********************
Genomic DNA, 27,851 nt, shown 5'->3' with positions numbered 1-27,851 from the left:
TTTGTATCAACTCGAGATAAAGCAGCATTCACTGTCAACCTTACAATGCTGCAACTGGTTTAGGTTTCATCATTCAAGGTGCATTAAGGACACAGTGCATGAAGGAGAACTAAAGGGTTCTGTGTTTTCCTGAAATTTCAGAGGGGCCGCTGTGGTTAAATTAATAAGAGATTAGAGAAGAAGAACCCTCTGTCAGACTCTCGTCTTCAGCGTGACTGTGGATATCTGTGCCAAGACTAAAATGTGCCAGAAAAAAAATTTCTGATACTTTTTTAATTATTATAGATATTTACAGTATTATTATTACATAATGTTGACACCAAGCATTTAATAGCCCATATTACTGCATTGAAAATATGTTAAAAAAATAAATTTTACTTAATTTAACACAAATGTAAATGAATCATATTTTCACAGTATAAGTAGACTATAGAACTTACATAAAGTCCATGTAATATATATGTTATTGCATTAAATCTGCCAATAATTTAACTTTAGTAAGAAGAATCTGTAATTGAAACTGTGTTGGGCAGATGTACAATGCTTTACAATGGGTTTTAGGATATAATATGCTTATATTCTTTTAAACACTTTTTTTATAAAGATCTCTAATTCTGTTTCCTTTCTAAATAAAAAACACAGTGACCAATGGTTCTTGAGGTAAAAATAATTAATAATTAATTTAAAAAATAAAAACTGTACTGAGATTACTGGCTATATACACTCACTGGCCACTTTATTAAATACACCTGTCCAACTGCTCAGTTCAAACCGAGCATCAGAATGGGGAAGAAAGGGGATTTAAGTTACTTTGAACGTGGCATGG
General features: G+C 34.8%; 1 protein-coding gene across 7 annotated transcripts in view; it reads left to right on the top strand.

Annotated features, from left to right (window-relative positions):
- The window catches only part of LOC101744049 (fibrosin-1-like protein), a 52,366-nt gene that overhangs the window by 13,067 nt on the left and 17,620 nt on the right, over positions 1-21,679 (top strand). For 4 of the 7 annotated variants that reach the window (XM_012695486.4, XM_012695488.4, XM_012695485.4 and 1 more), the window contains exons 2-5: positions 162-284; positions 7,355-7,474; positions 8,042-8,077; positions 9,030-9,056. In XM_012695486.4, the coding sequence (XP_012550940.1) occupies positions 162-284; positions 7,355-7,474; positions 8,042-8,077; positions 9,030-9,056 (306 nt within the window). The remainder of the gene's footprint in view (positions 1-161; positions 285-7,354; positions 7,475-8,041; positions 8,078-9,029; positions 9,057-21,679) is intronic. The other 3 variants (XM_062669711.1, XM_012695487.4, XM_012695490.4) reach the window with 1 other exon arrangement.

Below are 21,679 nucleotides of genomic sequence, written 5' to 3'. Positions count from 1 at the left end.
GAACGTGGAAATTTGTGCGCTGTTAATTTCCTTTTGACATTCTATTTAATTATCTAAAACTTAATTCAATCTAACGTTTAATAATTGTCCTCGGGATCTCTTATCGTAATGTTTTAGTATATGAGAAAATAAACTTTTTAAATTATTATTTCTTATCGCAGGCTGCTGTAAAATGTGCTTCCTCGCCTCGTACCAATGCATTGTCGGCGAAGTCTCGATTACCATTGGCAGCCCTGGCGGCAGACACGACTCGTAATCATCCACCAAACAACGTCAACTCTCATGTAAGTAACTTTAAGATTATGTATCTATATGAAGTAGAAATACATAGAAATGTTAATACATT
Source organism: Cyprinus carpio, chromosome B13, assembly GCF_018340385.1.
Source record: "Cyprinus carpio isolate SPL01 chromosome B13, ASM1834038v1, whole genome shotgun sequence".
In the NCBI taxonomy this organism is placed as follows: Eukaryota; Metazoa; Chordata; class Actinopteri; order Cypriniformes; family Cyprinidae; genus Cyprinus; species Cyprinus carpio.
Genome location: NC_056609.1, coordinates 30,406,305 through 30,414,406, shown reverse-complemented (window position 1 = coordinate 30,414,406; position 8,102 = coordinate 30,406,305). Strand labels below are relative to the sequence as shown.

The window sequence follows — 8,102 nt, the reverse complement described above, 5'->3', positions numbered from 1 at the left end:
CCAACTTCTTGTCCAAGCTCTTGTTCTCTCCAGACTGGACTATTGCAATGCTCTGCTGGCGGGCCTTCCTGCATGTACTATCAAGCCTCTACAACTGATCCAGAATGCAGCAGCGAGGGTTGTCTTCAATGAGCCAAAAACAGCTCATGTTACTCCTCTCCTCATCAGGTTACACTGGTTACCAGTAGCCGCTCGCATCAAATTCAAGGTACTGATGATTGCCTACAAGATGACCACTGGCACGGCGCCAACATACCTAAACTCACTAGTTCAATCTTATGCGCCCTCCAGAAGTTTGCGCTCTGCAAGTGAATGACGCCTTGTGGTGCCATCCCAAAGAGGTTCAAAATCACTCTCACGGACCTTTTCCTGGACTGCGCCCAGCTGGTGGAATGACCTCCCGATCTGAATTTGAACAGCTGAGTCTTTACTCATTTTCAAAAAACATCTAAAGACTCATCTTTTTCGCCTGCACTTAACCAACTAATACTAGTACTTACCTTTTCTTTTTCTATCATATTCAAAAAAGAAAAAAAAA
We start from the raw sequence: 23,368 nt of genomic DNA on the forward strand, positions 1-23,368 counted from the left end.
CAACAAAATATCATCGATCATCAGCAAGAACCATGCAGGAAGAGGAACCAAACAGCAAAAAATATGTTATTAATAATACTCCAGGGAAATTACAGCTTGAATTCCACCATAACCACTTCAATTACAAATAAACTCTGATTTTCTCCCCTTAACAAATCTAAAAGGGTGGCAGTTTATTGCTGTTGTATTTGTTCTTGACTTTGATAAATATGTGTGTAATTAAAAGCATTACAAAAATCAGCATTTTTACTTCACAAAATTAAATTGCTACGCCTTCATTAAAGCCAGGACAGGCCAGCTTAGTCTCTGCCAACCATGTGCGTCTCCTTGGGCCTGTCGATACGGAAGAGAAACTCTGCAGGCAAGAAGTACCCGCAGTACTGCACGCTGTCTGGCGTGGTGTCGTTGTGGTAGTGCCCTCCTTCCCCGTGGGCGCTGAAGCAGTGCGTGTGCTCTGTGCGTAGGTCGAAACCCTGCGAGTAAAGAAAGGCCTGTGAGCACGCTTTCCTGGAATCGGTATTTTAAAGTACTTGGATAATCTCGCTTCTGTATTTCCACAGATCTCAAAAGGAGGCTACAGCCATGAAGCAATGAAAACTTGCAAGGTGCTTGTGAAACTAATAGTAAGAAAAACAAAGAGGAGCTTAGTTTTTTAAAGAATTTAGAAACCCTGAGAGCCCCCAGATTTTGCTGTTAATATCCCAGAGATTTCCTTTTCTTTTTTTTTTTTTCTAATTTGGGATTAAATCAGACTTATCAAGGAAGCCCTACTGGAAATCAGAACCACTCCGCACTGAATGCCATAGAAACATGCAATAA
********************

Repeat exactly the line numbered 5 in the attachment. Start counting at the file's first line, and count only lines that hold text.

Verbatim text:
- The window catches only part of LOC101744049 (fibrosin-1-like protein), a 52,366-nt gene that overhangs the window by 13,067 nt on the left and 17,620 nt on the right, over positions 1-21,679 (top strand). For 4 of the 7 annotated variants that reach the window (XM_012695486.4, XM_012695488.4, XM_012695485.4 and 1 more), the window contains exons 2-5: positions 162-284; positions 7,355-7,474; positions 8,042-8,077; positions 9,030-9,056. In XM_012695486.4, the coding sequence (XP_012550940.1) occupies positions 162-284; positions 7,355-7,474; positions 8,042-8,077; positions 9,030-9,056 (306 nt within the window). The remainder of the gene's footprint in view (positions 1-161; positions 285-7,354; positions 7,475-8,041; positions 8,078-9,029; positions 9,057-21,679) is intronic. The other 3 variants (XM_062669711.1, XM_012695487.4, XM_012695490.4) reach the window with 1 other exon arrangement.